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Sunday, May 31, 2020


by Wendy Hoffman

Credit: Doug Mills/The New York Times, May 29, 2020.

The moon lifts its holy head like a sanctified queen.
Humans should not be there or leave bent over, backwards, reverent.
But competitive men are curious which they believe gives them the right.
This country, which turned away victims but
invited defeated Nazi scientists,
rips the untouchable veil from the bottom up
and ejects transparent astronauts,
stooges, sacrificed heroes.
A large striped boot print tattoos crevasses, crevices,

When I was four playing outside, a neighborhood boy twice my age or more
wanted to see me down there. He pointed his skinny finger. I squeezed my thighs
together but already trained never to say no, I watched my cotton undies fall to
my turned in ankles. The curious boy who rode his bicycle through hilly blocks
pretended to be a scientist. He inspected and had a good look.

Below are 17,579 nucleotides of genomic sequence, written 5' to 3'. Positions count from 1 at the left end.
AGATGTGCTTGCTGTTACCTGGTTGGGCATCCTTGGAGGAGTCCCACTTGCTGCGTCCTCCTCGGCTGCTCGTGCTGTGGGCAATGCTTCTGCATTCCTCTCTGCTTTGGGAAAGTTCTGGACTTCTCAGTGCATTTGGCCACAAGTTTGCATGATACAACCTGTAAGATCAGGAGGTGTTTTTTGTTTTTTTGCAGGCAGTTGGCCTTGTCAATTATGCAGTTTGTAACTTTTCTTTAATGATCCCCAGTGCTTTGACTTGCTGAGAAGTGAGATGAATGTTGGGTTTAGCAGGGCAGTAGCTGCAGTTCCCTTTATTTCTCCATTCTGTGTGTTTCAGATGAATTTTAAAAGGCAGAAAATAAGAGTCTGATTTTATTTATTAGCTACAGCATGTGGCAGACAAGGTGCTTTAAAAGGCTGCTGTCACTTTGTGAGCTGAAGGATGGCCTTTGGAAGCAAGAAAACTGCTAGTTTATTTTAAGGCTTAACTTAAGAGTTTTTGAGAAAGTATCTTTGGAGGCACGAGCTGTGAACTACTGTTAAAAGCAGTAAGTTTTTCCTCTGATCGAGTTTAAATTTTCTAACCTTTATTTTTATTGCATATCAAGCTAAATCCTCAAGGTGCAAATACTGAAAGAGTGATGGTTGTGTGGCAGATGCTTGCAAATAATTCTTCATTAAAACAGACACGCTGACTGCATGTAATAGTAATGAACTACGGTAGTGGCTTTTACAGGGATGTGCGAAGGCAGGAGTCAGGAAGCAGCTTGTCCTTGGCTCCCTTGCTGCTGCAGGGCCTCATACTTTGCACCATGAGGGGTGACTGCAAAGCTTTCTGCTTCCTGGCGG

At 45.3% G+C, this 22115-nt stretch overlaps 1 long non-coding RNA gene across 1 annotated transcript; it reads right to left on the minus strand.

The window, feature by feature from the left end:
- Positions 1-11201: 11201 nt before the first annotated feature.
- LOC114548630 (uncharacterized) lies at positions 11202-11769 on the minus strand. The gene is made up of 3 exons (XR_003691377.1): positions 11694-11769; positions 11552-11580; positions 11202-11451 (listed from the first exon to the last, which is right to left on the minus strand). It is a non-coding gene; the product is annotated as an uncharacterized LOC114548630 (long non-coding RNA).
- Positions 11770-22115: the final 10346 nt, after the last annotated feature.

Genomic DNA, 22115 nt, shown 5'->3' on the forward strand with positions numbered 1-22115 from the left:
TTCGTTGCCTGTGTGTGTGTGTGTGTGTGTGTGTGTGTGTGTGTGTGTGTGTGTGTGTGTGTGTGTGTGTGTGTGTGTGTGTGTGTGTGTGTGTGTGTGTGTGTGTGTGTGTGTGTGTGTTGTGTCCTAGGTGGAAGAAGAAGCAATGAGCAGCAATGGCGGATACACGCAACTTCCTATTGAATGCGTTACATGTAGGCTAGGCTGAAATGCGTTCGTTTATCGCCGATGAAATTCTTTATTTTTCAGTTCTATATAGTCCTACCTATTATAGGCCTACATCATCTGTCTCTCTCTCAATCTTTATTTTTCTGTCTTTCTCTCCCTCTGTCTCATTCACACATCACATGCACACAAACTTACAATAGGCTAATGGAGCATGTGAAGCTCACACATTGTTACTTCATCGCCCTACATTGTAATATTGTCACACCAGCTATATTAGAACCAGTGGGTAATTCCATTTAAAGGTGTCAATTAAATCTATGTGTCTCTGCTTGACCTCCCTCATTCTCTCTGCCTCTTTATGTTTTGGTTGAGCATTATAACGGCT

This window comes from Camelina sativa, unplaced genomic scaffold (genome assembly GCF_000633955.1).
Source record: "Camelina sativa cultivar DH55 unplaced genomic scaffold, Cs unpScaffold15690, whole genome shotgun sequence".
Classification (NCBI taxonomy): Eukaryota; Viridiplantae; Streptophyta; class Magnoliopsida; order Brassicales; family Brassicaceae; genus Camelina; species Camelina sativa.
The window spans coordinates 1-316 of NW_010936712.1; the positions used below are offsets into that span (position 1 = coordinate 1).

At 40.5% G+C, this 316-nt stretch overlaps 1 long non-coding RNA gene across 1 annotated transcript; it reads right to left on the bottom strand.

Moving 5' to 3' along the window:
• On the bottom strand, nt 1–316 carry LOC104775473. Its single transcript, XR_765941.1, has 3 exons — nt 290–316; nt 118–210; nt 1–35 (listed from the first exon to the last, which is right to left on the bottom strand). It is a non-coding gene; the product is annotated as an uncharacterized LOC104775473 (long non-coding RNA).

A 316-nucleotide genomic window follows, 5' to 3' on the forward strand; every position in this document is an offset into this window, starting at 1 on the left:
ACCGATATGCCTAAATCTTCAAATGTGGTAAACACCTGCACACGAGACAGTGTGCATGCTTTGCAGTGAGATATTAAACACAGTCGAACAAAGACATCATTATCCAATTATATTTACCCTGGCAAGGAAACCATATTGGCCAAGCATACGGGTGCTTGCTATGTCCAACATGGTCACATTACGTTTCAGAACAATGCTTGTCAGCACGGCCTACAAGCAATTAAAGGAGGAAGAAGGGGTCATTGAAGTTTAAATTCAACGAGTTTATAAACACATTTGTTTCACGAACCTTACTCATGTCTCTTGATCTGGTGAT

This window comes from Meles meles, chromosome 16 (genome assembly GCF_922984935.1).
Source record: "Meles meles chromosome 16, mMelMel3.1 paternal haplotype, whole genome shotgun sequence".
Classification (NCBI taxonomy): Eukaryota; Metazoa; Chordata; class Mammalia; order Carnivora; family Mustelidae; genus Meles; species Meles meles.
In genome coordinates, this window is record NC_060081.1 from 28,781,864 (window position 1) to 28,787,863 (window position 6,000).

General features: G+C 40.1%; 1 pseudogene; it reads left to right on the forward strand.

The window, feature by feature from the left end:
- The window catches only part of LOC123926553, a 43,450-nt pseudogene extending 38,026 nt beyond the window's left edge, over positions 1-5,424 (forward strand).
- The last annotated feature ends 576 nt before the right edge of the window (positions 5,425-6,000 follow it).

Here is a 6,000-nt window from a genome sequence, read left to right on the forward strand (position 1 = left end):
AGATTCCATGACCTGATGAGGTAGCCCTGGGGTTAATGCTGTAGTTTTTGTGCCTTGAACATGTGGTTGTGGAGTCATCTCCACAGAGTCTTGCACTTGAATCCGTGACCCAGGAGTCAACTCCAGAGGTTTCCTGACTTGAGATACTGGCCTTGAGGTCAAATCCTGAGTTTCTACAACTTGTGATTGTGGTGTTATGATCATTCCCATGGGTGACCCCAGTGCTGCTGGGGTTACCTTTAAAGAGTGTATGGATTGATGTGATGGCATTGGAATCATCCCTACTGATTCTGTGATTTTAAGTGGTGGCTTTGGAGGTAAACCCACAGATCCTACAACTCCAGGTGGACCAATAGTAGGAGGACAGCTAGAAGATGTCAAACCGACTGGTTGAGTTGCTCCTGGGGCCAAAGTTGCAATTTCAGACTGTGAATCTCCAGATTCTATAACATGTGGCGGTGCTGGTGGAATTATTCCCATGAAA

They have a good photographic look while jobless people
on earth look up and remain hungry.
I watch rockets on TV,
hide my reddened face from our irreverence.

Wendy Hoffman had amnesia for most of her life. When she regained memory late in life, she wrote books about what she had forgotten. Karnac Books, London, published two of her memoirs in 2014 and 2015, as well as her first book of poetry in 2016. She co-authored a book of essays in 2018 for Routledge. Her third memoir is forthcoming from Aeon Books. Hoffman has a MFA and lives on the Olympic Peninsula with her little dog.